Tell me what inspired you to write your (debut) novel?
I wanted to tell a story set in the East-End of Glasgow, where I grew up, with working class voices – the type of which are seldom seen in literature (with a few notable exceptions, of course).
What came first the characters or the world?
I want to say the characters, although given I’d decided it would be set in the Shettleston district of Glasgow – both, I suppose. In terms of the overall narrative arc though, it was very much character driven initially. I had to understand who the characters were and what their situation was before I could explore further their journey. It was very much an organic process, in that respect.
How hard was it to get your first (debut) book published?
It wasn’t as difficult as I’d feared it would be. I’d been lucky enough to have some extracts published in a few places so I think that may have helped slightly, if not from the publisher’s point of view, then mine. It gave me the belief to send it out into the world.
How long did it take to write?
A couple of the early chapters had existed, at least in an earlier form, for quite a bit. I’m sure I was twenty-nine or thirty when I wrote them. They’d languished on a flash drive for the intervening ten years. There was more but I wasn’t happy with it and had written the story into something of a cul-de-sac. With the arrival of the Covid pandemic and associated lockdowns, I dusted it off, keeping the aforementioned two chapters, introduced some more characters and wrote what is now, Liberties in around a year.
Do you have a writing playlist? If so, do you want to share it?
I tend not to listen to music when I’m writing. I get too invested in it (the music, that is).
How many publishers turned you down?
Again, I consider myself quite lucky in that respect. I think two, maybe three publishers rejected it, with it still being on submission with another three before Rymour took it on and I withdrew the submissions. I only sent it to independent publishers. Given I don’t have an agent and it’s predominately written in contemporary Glaswegian Scots, I didn’t see the point trying with the big publishing houses. It’s a closed shop.
What kind of reactions have you had to your book?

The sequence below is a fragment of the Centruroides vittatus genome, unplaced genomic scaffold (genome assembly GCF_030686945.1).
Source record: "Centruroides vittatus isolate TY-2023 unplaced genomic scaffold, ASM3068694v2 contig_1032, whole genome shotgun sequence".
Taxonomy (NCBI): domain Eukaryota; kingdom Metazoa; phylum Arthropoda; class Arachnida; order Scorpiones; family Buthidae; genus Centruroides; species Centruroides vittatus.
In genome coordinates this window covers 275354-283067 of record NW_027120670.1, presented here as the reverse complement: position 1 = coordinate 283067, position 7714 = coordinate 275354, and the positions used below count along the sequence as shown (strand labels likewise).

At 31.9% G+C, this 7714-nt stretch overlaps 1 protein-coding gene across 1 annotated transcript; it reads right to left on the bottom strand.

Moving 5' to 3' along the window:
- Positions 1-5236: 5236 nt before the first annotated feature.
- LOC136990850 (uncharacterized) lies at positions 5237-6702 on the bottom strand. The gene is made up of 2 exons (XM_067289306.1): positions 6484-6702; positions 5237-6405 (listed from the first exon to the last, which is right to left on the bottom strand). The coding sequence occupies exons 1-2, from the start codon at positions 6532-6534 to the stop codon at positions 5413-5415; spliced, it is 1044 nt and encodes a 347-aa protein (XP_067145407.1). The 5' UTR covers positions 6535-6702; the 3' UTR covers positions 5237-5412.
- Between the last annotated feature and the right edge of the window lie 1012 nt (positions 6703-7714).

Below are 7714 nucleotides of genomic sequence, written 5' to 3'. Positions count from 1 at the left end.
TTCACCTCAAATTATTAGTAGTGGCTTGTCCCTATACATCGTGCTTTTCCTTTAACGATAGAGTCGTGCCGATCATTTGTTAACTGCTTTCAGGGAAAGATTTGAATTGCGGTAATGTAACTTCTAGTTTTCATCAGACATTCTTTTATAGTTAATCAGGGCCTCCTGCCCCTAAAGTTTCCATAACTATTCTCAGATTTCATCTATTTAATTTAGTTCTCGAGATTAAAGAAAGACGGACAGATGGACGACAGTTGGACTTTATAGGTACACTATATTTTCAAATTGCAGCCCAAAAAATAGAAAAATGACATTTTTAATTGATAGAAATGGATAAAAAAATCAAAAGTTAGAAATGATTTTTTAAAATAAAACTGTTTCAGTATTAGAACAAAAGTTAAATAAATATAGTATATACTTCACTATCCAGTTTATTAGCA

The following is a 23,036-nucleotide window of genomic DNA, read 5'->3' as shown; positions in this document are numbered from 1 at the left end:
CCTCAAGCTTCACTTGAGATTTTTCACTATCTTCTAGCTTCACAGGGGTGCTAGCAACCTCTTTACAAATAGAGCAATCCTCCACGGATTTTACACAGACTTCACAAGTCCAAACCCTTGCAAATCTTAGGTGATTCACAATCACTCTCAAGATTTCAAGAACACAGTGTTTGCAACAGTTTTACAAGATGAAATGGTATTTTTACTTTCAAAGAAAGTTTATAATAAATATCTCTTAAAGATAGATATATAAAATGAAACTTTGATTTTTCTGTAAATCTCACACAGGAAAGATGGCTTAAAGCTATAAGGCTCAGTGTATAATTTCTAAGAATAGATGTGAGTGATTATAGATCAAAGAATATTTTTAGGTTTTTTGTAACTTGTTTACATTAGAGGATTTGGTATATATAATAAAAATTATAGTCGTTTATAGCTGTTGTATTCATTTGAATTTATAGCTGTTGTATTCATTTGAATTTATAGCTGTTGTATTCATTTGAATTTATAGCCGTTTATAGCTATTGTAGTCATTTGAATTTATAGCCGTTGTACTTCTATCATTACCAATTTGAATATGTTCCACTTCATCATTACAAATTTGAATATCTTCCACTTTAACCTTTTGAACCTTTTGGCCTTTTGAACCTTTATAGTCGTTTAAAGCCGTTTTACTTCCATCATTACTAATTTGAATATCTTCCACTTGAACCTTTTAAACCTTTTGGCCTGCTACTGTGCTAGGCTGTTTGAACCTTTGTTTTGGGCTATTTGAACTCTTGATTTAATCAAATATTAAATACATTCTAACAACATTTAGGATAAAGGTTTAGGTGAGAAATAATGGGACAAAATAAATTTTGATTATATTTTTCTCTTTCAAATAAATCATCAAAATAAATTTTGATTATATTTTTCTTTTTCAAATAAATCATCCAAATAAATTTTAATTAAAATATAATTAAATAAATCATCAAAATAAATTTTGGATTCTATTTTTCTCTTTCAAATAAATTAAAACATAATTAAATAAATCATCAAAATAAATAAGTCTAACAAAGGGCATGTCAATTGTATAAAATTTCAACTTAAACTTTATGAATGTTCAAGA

The reactions I’ve had so far have been encouraging, with some writer friends saying nice things. Still, it’s early days (ha ha).
What’s the favourite reaction you’ve had to your book?
I couldn’t single any one reaction out. As I said, they’ve all been very encouraging.
What can you tell us about your next book?
I’m currently writing short stories with a view to putting a collection together. I’m not averse to writing a novella either and I think I may have an idea that would work well in that shorter form.
Do you take notice of online reviews?
I think everyone likes validation of their work and a review, I’d suggest, is that. Be it good or bad, it tells you that people are engaging with it, at least.
Would you ever consider writing outside your current genre?
My preference as both a reader and writer, is literary fiction and I’d prefer to continue in that vein, but you never know.
What did you do before (or still do) you became a writer?
I’m a Health and Safety Advisor.
Which author(s) inspire you?
Fairly Alba-centric in that regard. I’ve been a massive Iain Banks fan since I read The Wasp Factory in the nineties. Also, James Kelman and Irvine Welsh for being champions and propagators of writing in Scottish working-class demotic.
I like a lot of the American greats too, guys like Steinbeck, Fitzgerald and Hemingway.
Which genres do you read yourself?
I tend to gravitate towards literary fiction for no other reason than relatability to real life: what drives us, what elicits emotion – the human condition.
What is your biggest motivator?
To hopefully contribute in my own small way to the answer to the previous question.
What will always distract you?
How much (if any) say do you have in your book covers?
Ian Spring of Rymour Books, my publisher, designed the cover and after some very brief discussions came up with it, which I’m happy with.
Were you a big reader as a child?
I wouldn’t say prolifically so, but I read my fair share.
What were your favourite childhood books?
Roald Dahl was the governor as far as I was concerned.
Do you have a favourite bookshop? If so, which?
The Gallery Bookshop in Glasgow kindly hosted the launch for the book, so they’re top of the tree currently.
What books can you not resist buying?
I prefer my books to be character driven as opposed to rollercoaster plots.
Do you have any rituals when writing?
None really, other than leaving my mobile phone in another location, out of reach.
How many books are in your own physical TBR pile?
The amount correlates directly to how many bookshops I’ve been in recently. Put it this way, it’s never depleted to under half a dozen.
What is your current or latest read?
I’m reading Janice Galloway’s The Trick is to Keep Breathing at the moment.
Any books that you’re looking forward to in the next 12 months?
My finger isn’t on the pulse as much as it probably should be in that respect, I’m afraid. My Twitter buddy, Drew Gummerson’s, Kuper’s Tube (Bearded Badger Publishing) is due out in November and I’ll be buying that.
Any plans or projects in the near future you can tell us about?
None, other than to continue writing and see what manifests itself next.
Any events in the near future?
Nothing in the diary right now but, ‘have novel, will travel’.
and finally, what inspired you to write the genre you do?
To give a voice to the kind of characters that are grossly marginalised in literature.
Liberties is published by Rymour Books https://www.rymour.co.uk/liberties.html